New Hampshire church hits zoning snag over solar panels
CONCORD, N.H. — In Trudy Mott-Smith’s opinion, solar panels are beautiful things. She’s proud of the array that will soon sprout up in front of her church on Pleasant Street. It’s a symbol of sustainability and a suggestion that others aspire to do the same, she said.
But as the project manager for the Unitarian Universalist Church’s bid to install two rows of 50 panels each in its front yard, Mott-Smith learned that not everyone shares in her belief.
The city’s zoning board members, in particular, approved her project only when the church agreed to shield the 5-foot-3-inch panels from the road using shrubbery.
“They thought it was ugly,” she said. “Their word for that is ‘not in keeping with the neighborhood.’ ”
So the panels will be installed – perhaps as soon as next month – and then they’ll be hidden behind junipers, rhododendrons and arborvitae.
“Where there used to be a church – which is familiar to everyone who uses Pleasant Street – there’s going to be a sudden wall of green. … We were not what you would call extremely happy” with the condition, she said.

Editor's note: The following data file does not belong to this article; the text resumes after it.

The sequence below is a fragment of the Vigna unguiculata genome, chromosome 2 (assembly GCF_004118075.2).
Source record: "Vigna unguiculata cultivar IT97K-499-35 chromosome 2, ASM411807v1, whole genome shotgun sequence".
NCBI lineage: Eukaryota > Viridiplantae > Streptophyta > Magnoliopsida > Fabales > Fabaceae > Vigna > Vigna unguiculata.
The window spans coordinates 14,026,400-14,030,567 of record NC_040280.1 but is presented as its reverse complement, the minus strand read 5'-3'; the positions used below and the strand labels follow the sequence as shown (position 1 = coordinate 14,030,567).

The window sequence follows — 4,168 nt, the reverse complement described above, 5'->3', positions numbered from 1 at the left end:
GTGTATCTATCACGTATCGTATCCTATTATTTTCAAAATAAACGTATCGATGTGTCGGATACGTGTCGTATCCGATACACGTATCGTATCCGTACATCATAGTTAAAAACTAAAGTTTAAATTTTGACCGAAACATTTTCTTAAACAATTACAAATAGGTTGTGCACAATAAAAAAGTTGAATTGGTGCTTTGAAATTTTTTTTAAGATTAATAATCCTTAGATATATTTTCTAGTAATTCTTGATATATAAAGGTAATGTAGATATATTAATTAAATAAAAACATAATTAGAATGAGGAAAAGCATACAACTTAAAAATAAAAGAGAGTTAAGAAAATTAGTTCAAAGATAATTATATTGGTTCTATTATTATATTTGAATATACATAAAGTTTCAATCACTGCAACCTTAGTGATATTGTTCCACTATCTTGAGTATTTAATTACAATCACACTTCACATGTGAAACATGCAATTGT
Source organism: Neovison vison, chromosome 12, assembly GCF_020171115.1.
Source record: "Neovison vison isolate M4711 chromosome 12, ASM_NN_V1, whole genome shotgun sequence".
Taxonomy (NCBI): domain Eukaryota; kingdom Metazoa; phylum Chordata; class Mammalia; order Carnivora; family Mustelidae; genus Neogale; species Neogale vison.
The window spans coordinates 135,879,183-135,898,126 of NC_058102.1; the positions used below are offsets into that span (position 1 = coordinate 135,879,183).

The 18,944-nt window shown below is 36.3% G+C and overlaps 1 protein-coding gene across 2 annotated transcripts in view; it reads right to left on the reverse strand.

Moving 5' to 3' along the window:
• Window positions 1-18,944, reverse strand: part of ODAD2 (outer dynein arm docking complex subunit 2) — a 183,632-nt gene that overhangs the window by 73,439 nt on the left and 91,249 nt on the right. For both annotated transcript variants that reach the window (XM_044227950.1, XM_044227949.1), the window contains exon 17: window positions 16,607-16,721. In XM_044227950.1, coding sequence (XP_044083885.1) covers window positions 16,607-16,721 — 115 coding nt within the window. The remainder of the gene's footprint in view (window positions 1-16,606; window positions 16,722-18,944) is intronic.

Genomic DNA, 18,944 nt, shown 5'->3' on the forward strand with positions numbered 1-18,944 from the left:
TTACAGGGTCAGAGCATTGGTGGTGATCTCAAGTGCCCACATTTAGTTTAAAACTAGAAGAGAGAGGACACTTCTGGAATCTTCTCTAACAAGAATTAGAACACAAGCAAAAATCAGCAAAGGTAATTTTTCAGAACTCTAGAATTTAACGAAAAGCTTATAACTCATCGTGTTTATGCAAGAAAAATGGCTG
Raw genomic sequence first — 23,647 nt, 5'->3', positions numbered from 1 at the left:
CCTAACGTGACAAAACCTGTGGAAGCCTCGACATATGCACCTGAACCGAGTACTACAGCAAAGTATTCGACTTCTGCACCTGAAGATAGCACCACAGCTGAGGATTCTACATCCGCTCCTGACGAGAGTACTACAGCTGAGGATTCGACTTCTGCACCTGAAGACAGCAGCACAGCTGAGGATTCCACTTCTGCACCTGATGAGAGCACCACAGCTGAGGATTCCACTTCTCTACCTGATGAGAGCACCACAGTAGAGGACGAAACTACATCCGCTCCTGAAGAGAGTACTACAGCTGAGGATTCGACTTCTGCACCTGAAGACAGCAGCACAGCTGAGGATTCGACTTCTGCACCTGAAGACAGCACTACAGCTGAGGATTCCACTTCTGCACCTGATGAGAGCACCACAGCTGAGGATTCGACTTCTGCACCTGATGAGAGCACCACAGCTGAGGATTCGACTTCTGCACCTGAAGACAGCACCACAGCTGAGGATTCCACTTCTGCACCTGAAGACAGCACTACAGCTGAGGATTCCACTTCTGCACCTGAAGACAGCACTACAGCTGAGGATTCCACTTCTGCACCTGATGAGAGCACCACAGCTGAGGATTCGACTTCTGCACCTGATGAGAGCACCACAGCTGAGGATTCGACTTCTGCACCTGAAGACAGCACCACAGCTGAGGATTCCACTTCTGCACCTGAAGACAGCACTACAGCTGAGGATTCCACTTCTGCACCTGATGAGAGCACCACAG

And although her church received the approvals it needed, Mott-Smith said she’s not done thinking about Concord’s solar ordinance – or, rather, the lack thereof.
She hopes to take the positive references to renewable energy in the city’s master plan and put them into practice with policies that make life easier for residents who want to install ground-mounted solar arrays.
Learning that there seemed to be no such effort formally underway, the 81-year-old Mott-Smith said: “When I get done, there will be someone working on it.”